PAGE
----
In the history of education in America, many Americans no longer know how common schools became more than an idea. Nor do they know who made the first strides in these efforts.
Thomas Jefferson attempted to establish a decentralized public school system more than once, a plan based on localized districts within counties. In his 1778 “Bill for the More General Diffusion of Knowledge,” he stressed the need for vigilant citizens who would constantly be on guard against the ambition of rulers, especially at the state or federal levels. Jefferson wanted to educate all students as future citizens in a republic and at the same time provide expanded opportunities for men to develop into the future political leaders of Virginia.
At his 1838 Lyceum Address in Springfield, Illinois, Abraham Lincoln advocated that schools should teach a reverence for our American democracy: “Let reverence for the laws be breathed by every American mother, to the lisping babe, that prattles on her lap—let it be taught in schools, in seminaries, and in colleges; let it be written in Primers, spelling books, and in Almanacs;—let it be preached from the pulpit, proclaimed in legislative halls, and enforced in courts of justice. And, in short, let it become the political religion of the nation.”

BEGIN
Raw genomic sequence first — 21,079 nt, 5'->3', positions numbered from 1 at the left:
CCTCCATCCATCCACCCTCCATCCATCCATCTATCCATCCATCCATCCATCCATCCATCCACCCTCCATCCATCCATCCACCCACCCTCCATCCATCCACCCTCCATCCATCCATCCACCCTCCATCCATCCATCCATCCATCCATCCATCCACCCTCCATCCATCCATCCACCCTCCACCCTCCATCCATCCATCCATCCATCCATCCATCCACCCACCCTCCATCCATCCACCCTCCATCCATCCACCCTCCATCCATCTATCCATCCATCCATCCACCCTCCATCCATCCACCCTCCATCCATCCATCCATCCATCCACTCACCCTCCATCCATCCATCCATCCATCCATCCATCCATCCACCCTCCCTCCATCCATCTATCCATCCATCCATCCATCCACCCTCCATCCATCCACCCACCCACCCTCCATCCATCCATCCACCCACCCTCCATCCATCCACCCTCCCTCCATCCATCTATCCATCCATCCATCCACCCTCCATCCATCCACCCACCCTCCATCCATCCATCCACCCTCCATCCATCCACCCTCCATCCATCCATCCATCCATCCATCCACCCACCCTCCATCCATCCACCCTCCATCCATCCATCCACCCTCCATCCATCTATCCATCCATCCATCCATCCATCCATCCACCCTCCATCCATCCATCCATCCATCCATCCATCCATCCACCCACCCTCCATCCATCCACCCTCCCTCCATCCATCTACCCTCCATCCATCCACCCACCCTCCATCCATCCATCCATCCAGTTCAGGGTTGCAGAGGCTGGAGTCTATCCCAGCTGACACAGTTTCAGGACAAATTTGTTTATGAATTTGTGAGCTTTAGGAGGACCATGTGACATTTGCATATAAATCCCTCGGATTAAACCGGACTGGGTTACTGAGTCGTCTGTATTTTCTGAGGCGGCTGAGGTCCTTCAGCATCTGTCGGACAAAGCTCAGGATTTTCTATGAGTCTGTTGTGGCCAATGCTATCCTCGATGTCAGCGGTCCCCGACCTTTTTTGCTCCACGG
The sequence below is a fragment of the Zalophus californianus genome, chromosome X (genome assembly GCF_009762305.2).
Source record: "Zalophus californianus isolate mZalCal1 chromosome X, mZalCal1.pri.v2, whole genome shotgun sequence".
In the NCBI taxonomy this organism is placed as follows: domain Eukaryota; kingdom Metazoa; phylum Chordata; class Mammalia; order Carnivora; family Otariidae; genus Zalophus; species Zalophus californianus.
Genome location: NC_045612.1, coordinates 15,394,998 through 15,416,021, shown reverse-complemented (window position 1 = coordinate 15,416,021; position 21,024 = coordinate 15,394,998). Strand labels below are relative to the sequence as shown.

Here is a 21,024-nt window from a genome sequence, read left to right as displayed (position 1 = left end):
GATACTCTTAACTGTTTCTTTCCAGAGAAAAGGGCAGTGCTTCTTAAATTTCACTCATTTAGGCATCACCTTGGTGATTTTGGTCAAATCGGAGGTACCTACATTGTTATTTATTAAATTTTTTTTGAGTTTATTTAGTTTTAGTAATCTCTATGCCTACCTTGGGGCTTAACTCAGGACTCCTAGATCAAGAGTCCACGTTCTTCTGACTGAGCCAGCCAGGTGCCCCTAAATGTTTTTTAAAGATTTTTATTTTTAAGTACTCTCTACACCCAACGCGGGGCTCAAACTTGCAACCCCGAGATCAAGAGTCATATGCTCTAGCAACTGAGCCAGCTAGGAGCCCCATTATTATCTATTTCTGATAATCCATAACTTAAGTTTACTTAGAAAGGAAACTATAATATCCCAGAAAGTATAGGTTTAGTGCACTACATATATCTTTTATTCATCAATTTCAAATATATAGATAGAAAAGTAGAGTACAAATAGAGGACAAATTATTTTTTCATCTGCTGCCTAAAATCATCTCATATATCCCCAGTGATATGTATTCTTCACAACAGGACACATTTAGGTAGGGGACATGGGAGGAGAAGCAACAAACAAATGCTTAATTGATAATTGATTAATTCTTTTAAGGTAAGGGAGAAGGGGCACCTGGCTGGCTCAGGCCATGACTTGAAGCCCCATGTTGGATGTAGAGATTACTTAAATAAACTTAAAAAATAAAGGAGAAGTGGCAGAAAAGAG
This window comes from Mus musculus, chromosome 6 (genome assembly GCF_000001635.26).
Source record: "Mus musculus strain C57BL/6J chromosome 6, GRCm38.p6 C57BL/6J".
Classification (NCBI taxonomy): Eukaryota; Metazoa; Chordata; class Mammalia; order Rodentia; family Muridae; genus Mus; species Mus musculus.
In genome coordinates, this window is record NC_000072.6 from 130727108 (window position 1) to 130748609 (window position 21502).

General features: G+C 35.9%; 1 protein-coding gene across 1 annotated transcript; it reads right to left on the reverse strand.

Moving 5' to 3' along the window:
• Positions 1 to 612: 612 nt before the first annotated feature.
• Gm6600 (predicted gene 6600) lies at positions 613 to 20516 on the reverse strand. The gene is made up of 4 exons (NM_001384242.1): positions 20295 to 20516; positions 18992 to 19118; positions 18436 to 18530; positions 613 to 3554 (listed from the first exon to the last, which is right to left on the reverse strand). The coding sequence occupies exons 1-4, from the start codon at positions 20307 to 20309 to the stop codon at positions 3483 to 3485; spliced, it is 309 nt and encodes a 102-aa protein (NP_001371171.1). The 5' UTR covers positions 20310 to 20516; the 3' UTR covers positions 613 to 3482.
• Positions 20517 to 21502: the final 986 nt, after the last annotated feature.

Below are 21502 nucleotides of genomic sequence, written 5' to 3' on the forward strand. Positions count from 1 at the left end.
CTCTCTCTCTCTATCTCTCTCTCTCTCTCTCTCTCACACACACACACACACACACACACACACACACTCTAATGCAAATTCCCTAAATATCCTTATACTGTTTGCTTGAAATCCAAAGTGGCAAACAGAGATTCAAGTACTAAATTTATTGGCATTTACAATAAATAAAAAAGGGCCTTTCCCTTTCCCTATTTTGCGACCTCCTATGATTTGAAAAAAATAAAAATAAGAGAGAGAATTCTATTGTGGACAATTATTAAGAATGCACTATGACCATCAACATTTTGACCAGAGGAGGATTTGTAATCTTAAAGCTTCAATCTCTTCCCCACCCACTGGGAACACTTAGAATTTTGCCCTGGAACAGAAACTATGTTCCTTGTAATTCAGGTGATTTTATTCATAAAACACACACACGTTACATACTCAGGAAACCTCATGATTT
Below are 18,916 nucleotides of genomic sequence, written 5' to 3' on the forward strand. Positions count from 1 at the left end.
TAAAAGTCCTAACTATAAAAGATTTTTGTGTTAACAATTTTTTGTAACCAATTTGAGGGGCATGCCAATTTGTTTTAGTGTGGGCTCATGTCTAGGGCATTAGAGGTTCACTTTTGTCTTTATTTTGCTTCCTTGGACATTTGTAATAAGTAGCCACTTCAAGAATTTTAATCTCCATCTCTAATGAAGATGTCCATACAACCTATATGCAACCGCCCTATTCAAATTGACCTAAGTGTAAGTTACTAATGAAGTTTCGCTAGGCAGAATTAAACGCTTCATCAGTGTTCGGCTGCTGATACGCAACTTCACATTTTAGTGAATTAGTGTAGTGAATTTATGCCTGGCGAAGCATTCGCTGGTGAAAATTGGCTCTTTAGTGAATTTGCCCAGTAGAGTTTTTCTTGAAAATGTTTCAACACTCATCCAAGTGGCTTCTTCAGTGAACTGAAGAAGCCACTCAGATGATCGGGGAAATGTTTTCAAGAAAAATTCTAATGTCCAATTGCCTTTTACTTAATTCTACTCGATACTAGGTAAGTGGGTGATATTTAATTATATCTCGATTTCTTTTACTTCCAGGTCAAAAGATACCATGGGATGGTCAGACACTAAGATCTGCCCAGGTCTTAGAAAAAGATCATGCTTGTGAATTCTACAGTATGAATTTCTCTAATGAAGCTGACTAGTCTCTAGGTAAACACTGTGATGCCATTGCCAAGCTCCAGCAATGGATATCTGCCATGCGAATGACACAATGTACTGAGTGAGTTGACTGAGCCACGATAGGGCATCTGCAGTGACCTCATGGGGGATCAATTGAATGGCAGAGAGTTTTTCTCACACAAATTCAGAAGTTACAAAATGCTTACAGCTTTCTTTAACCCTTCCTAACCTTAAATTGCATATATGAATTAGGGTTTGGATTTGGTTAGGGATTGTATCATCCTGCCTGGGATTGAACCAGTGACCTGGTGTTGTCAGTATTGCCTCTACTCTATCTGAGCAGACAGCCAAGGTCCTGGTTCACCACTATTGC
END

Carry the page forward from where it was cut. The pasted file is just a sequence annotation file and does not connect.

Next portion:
Building on this idea of citizenship, William Holmes McGuffey (1800–1873) strove to openly cultivate Christian character by developing readers in the growing American West independent of British influence. The McGuffey Readers introduced students to the classics, to morality, and to good character. Seven million readers were sold before 1850 with thirty-seven states adopting them by 1890. McGuffey’s influence held for decades.
In his examination of McGuffey’s life and curriculum, John H. Westerhoff weaves a biography within a fascinating history of education in the early 1800s. The idea of common schools was growing. Westerhoff’s research clearly shows how McGuffey and his original Readers made a significant impact on nineteenth-century education through the use of moral teaching, civics, story, and phonics....
I received a rejection last week. From one year ago. An agent whose work I admire had requested a full manuscript for my middle grade novel.
I enjoyed the read – you’ve got a great voice here, and I really liked the concept, but in the end, I just didn’t fall enough in love to be able to offer representation.”
For those in the writing trenches, you’ll recognize the wording of a standardized rejection. It’s neither encouraging nor discouraging. From an agent, it could mean “Your story is not for me” or they (or their assistant) really weren’t captured enough to read it, let alone provide feedback.